Analysis: Regional normalisation has given the Syrian regime and its allies more leverage in dictating cross-border aid conditions which further bolster Assad’s control.

The recent United Nations Security Council (UNSC) failure to reauthorise the cross-border aid mechanism for Syria on 11 July may signal the potential end of the operation for good and, at a minimum, the next phase of the conflict.

Syrian President Bashar al-Assad, his regime, and its supporters likely view recent political shifts pertaining to Damascus’s legitimacy – notably Turkish negotiations and Arab re-normalisation efforts – as presenting the opportune time to press for more leverage.

This reality leaves the international community in a difficult situation, stuck between severely worsened humanitarian access in non-regime areas or concessions to the pro-Assad bloc.

Trouble at the Security Council

Most UNSC members supported a resolution brought forward by Switzerland and Brazil that would have extended the previous cross-border mandate for nine months.

Russia and China rejected the resolution, with Moscow offering its resolution outlining a six-month extension with new conditions for expanded early recovery assistance and crossline aid (i.e., aid that crosses the war’s frontlines). The Russian delegation made clear their resolution was the only one that would pass, subsequently vetoing the Swiss-Brazilian proposal.

“This is a sad moment for the Syrian people and for this Council, save for one country,” said the US Ambassador to the UN Linda Thomas-Greenfield during post-vote statements.

Meanwhile, the Russian delegation largely discounted accusations against their actions and the risks associated with ending the mechanism, claiming “there are other ways to help the Syrian people without it.” Russian UN Ambassador Vassily Nebenzia added that the West’s concessions were largely inadequate.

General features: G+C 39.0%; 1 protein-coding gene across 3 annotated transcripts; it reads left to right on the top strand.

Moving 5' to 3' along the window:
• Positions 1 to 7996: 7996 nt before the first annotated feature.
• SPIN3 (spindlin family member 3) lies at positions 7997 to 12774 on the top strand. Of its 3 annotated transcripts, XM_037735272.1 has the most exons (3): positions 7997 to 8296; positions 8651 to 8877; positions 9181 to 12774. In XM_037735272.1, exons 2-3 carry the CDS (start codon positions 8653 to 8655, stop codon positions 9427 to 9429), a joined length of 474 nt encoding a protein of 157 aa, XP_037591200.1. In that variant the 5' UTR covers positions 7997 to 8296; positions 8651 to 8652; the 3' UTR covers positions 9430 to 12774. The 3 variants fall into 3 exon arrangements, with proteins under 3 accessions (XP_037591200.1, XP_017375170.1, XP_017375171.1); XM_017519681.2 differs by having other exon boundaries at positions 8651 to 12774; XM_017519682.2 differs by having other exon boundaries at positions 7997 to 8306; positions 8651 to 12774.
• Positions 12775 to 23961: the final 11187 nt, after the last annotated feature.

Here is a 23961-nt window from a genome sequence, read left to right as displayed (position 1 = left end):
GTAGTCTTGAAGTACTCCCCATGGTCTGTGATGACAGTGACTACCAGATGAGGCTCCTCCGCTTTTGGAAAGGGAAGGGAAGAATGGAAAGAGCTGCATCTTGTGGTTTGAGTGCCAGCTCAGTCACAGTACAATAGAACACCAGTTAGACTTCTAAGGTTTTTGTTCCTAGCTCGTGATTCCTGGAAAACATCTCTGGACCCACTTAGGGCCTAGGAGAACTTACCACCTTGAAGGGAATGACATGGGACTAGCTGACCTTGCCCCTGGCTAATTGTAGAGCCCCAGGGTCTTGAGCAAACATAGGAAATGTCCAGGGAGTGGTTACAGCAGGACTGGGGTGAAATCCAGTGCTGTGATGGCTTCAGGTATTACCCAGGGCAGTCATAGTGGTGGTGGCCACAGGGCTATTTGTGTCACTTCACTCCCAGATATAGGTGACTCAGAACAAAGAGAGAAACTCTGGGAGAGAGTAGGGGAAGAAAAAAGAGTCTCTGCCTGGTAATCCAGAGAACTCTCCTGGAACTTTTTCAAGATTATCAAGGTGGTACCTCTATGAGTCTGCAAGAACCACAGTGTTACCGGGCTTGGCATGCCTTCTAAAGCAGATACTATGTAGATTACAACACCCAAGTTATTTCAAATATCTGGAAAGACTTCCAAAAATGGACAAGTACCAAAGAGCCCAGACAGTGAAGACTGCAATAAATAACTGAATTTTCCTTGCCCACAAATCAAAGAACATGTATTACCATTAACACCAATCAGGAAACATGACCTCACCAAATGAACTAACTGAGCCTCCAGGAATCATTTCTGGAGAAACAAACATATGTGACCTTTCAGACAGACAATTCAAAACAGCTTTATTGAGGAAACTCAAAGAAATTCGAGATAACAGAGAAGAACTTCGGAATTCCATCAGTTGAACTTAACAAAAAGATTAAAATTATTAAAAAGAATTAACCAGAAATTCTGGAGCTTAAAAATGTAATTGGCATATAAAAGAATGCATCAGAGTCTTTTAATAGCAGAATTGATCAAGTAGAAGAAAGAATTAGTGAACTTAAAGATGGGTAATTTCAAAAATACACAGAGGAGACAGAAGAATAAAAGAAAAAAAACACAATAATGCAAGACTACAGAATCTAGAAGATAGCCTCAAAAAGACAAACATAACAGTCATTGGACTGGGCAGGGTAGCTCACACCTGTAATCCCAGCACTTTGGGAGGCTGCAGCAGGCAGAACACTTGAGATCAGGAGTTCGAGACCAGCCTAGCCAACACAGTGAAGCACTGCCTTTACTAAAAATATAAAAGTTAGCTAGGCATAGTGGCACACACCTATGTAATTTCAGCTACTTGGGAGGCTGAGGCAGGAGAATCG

Such exchanges have come to define the vote on cross-border aid for Syria – largely a common sense mechanism that offers the only reasonable path towards supporting northwest Syria’s (NWS) roughly 4.5 million people.

Russia has vetoed or watered-down cross-border re-authorisation resolutions multiple times in recent years, slowly whittling away at the mechanism that once utilised four border crossings spanning both NWS and northeast Syria (NES).

Suhail al-Ghazi, a Syrian researcher, told The New Arab that the cross-border mechanism’s lapse will “lead to further deterioration of the humanitarian situation”.


He also noted the timing of UNSC gridlock as highly inopportune due to overall humanitarian funding decreases.

“In the past few years, we saw rapid decreases in terms of financial grants and support for Syria aid response and refugee aid. This will cause further problems in delivering aid to NW Syria and I think medical support and food aid will be under pressure due to lack of funding and increased food prices around the globe.”

This reality is both the result of and further bolsters Russia’s ongoing pressure campaign in Syria. Moscow’s goal is to simultaneously rewrite the narrative around basic humanitarian principles while extracting concessions from the West on issues pressing Damascus politically and economically.

This includes sanctions and stances against early recovery and reconstruction funding for regime areas – issues that largely prevent Syria’s progression into a post-war phase.

Such an approach has succeeded in no small part due to the West’s willingness to offer concessions for deals that prevent a humanitarian catastrophe while retaining as much pressure on Assad as possible – a situation presenting itself again today.

Geopolitical shifts impact aid

Political developments in 2023 complicate the anti-Assad bloc’s efforts. The devastating February earthquakes impacting Turkey and Syria presented a game-changing moment for Damascus and the conflict, offering Arab states the excuse many had sought to re-engage Assad.

In turn, multiple Arab states utilised humanitarian aid to re-engage Syria, quickly developing into Syria’s historic return to the Arab League in May and re-normalisation of diplomatic relations with Riyadh.

These shifts have presented Assad and his allies with the opportunity they have sought out for years. As such, Damascus offered to conditionally re-open the Bab al-Hawa crossing for six months on 13 July following the failed UNSC vote, presenting an opportunity to re-open the only remaining crossing utilised by the UN cross-border mechanism.

The new rules of the game are simple: aid operations are welcome so long as it is overseen by the Syrian government, do not engage the local “terrorist” authorities, and strictly utilise the International Committee of the Red Cross (ICRC) and Syrian Arab Red Crescent (SARC) to facilitate aid flows.